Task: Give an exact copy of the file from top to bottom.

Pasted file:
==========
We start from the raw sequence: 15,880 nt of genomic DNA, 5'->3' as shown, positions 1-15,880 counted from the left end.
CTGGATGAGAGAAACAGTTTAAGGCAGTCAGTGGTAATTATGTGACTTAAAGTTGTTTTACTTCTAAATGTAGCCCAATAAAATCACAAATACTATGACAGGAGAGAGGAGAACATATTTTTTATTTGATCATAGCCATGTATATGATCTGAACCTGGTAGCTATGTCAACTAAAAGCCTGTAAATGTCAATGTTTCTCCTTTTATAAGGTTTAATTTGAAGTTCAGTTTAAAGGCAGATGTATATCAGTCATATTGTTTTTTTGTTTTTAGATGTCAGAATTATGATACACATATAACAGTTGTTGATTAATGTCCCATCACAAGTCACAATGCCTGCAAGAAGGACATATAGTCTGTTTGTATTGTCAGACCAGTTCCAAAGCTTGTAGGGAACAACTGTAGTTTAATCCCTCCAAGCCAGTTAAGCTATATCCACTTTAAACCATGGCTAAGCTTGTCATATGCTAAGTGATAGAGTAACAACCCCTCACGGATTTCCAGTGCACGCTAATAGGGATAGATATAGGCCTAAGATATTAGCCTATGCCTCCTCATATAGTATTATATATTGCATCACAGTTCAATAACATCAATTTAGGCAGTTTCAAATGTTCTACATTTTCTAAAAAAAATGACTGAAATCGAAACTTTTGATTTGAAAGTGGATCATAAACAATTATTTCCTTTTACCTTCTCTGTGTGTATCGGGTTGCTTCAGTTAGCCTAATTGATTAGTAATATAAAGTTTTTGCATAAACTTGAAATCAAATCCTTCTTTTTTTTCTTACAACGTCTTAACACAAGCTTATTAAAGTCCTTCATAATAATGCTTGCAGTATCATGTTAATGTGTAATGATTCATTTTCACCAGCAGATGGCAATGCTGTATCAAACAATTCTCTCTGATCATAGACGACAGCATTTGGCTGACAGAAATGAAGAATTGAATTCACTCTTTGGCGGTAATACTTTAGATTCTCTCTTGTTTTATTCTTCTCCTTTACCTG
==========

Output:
We start from the raw sequence: 15,880 nt of genomic DNA, 5'->3' as shown, positions 1-15,880 counted from the left end.
CTGGATGAGAGAAACAGTTTAAGGCAGTCAGTGGTAATTATGTGACTTAAAGTTGTTTTACTTCTAAATGTAGCCCAATAAAATCACAAATACTATGACAGGAGAGAGGAGAACATATTTTTTATTTGATCATAGCCATGTATATGATCTGAACCTGGTAGCTATGTCAACTAAAAGCCTGTAAATGTCAATGTTTCTCCTTTTATAAGGTTTAATTTGAAGTTCAGTTTAAAGGCAGATGTATATCAGTCATATTGTTTTTTTGTTTTTAGATGTCAGAATTATGATACACATATAACAGTTGTTGATTAATGTCCCATCACAAGTCACAATGCCTGCAAGAAGGACATATAGTCTGTTTGTATTGTCAGACCAGTTCCAAAGCTTGTAGGGAACAACTGTAGTTTAATCCCTCCAAGCCAGTTAAGCTATATCCACTTTAAACCATGGCTAAGCTTGTCATATGCTAAGTGATAGAGTAACAACCCCTCACGGATTTCCAGTGCACGCTAATAGGGATAGATATAGGCCTAAGATATTAGCCTATGCCTCCTCATATAGTATTATATATTGCATCACAGTTCAATAACATCAATTTAGGCAGTTTCAAATGTTCTACATTTTCTAAAAAAAATGACTGAAATCGAAACTTTTGATTTGAAAGTGGATCATAAACAATTATTTCCTTTTACCTTCTCTGTGTGTATCGGGTTGCTTCAGTTAGCCTAATTGATTAGTAATATAAAGTTTTTGCATAAACTTGAAATCAAATCCTTCTTTTTTTTCTTACAACGTCTTAACACAAGCTTATTAAAGTCCTTCATAATAATGCTTGCAGTATCATGTTAATGTGTAATGATTCATTTTCACCAGCAGATGGCAATGCTGTATCAAACAATTCTCTCTGATCATAGACGACAGCATTTGGCTGACAGAAATGAAGAATTGAATTCACTCTTTGGCGGTAATACTTTAGATTCTCTCTTGTTTTATTCTTCTCCTTTACCTG